Ordinarily, we know symphonies as symphony number whatever in whatever key. If we know them by a nickname, such as “Bear” or “Jupiter,” the composer seldom supplied it. Hector Berlioz’ Symphonie fantastique broke all kinds of molds. For one thing, it is the first of four of his symphonies, but not a one bears a number, and only two have the word “symphony” in the title at all. How did he become such a bull in a china shop? Continue reading →
In honor of the 150thanniversary of Hector Berlioz’ death, this seems like a good occasion to examine what he wrote about the trombone.
Although his Grande traité d’instrumentation et d’orchestration modernes (1843, 2ndedition 1855) is the first important orchestration treatise, it stands in a tradition that dates back nearly half a century.
Many other authors have written orchestration textbooks since then, but none have had Berlioz’ influence. Continue reading →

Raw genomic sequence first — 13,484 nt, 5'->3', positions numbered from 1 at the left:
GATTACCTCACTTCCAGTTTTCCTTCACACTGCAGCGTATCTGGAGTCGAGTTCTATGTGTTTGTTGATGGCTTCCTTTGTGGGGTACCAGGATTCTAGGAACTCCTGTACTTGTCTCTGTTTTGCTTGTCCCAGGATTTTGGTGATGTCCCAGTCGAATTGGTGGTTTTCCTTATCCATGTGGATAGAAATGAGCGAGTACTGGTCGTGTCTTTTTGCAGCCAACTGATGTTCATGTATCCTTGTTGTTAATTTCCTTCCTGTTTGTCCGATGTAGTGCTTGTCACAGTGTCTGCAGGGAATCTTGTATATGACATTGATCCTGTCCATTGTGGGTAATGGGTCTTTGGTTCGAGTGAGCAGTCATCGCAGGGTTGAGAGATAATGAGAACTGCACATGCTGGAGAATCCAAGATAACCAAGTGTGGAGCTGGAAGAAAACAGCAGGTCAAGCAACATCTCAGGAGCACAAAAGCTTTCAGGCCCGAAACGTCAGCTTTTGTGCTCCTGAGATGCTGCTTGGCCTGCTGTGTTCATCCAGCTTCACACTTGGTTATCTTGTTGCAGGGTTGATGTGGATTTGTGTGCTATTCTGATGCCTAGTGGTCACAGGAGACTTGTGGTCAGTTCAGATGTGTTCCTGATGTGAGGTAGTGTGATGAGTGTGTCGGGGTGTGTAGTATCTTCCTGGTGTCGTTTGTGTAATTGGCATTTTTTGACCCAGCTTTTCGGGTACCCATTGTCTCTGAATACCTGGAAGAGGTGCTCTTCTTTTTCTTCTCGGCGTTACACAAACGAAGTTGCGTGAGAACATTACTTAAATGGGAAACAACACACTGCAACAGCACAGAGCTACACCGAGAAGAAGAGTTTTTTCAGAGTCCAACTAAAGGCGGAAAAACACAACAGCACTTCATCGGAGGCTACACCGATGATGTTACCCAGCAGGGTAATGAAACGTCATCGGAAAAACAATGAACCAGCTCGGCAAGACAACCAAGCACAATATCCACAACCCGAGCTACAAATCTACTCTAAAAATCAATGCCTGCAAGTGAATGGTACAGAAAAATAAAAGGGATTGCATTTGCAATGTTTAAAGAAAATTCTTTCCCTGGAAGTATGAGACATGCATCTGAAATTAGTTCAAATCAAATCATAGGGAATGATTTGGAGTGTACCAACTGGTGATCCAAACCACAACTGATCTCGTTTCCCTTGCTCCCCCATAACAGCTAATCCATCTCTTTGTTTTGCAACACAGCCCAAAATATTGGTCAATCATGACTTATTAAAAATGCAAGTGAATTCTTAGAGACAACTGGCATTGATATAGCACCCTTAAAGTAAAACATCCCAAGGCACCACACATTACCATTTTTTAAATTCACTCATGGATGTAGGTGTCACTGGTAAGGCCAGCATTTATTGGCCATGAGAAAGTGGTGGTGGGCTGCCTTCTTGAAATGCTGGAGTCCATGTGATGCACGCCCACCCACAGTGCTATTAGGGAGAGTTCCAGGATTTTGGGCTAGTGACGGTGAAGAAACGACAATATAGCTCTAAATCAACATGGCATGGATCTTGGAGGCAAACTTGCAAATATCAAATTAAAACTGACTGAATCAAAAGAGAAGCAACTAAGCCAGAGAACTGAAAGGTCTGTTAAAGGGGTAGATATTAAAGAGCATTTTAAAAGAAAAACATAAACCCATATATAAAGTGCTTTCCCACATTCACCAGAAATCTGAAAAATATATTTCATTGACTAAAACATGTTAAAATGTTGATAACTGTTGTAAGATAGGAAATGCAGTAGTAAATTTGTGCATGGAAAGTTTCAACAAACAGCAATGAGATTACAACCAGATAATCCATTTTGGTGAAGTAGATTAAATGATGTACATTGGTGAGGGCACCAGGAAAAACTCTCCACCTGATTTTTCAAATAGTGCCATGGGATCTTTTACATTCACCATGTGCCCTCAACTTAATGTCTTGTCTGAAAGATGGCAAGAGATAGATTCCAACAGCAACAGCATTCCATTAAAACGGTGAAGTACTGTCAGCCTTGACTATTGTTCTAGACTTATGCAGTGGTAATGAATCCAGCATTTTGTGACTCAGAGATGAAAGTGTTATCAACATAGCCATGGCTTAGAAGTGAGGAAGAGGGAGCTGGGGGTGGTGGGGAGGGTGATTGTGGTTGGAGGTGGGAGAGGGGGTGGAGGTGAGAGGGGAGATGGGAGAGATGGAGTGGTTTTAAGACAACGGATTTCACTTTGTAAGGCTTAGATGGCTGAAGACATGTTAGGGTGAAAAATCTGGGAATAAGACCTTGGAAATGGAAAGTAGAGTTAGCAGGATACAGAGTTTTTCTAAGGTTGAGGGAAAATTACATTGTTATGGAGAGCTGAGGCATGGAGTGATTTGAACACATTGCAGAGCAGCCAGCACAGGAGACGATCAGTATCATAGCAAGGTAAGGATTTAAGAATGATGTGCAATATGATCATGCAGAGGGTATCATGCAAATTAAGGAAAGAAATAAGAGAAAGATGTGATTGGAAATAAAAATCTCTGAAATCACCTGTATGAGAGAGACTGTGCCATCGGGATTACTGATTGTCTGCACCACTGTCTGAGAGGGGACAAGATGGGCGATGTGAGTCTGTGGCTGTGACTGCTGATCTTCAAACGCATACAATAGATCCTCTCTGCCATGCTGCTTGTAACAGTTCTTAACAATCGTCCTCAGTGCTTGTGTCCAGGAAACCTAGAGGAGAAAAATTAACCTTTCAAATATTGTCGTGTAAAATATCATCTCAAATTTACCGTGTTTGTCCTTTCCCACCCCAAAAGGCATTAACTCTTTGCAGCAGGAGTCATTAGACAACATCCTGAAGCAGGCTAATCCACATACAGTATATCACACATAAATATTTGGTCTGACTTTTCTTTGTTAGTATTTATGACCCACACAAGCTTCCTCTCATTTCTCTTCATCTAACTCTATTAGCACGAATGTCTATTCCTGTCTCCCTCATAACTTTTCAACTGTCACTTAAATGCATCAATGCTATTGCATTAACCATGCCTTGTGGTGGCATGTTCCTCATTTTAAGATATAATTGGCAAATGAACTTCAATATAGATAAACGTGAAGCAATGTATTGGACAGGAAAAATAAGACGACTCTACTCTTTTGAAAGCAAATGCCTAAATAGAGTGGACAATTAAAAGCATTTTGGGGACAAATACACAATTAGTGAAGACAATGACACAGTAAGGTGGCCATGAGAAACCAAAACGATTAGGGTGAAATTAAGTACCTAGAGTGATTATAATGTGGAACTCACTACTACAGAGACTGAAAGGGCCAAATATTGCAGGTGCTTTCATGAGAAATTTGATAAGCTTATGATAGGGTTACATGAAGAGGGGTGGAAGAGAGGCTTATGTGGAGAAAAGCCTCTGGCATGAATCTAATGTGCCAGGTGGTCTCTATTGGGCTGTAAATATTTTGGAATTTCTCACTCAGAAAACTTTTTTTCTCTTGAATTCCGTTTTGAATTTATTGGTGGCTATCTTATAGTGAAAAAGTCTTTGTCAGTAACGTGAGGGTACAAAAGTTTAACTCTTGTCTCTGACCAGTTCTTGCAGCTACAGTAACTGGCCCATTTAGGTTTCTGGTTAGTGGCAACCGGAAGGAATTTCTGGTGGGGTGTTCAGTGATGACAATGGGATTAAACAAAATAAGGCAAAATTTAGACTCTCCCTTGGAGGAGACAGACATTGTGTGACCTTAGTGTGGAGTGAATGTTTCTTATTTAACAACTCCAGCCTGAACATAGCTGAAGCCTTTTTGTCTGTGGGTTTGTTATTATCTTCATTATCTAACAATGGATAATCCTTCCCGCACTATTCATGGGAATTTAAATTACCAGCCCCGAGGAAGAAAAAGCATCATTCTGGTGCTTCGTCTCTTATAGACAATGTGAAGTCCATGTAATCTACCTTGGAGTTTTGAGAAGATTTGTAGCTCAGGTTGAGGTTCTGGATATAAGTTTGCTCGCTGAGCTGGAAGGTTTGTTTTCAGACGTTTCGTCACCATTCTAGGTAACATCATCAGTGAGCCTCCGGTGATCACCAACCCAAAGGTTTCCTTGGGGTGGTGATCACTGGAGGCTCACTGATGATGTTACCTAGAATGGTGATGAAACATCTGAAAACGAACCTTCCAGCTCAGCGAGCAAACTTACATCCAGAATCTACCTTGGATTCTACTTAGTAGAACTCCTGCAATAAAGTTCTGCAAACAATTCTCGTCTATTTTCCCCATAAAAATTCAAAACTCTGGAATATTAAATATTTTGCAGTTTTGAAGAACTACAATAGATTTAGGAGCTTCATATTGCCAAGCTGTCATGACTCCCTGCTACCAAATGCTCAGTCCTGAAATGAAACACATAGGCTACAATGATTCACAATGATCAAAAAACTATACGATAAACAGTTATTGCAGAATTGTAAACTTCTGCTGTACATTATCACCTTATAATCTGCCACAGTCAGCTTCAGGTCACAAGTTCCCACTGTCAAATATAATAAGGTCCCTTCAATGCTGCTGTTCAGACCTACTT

The Roman Carnival Overture is one of Hector Berlioz’ most popular pieces. It owes its existence to the utter failure of an opera now generally considered a masterpiece. Actually, Berlioz’ musical life suffered a number of odd twists and turns before he ever wrote the opera.
At his parents’ insistence, Berlioz began to study medicine in 1821, and hated it. He spent more time and energy studying and listening to music, and even composed a few pieces. In 1826, he was admitted to the Paris Conservatory. There, he studied composition with Jean-François Le Sueur and counterpoint with Anton Reicha.
He immediately began to apply for France’s most prestigious musical award, the Prix de Rome. On his fourth attempt, in 1830, he won by submitting a cantata that followed all the academic rules. It contained nothing of his own musical personality. He had already composed the Symphonie fantastique, which established his international reputation. Continue reading →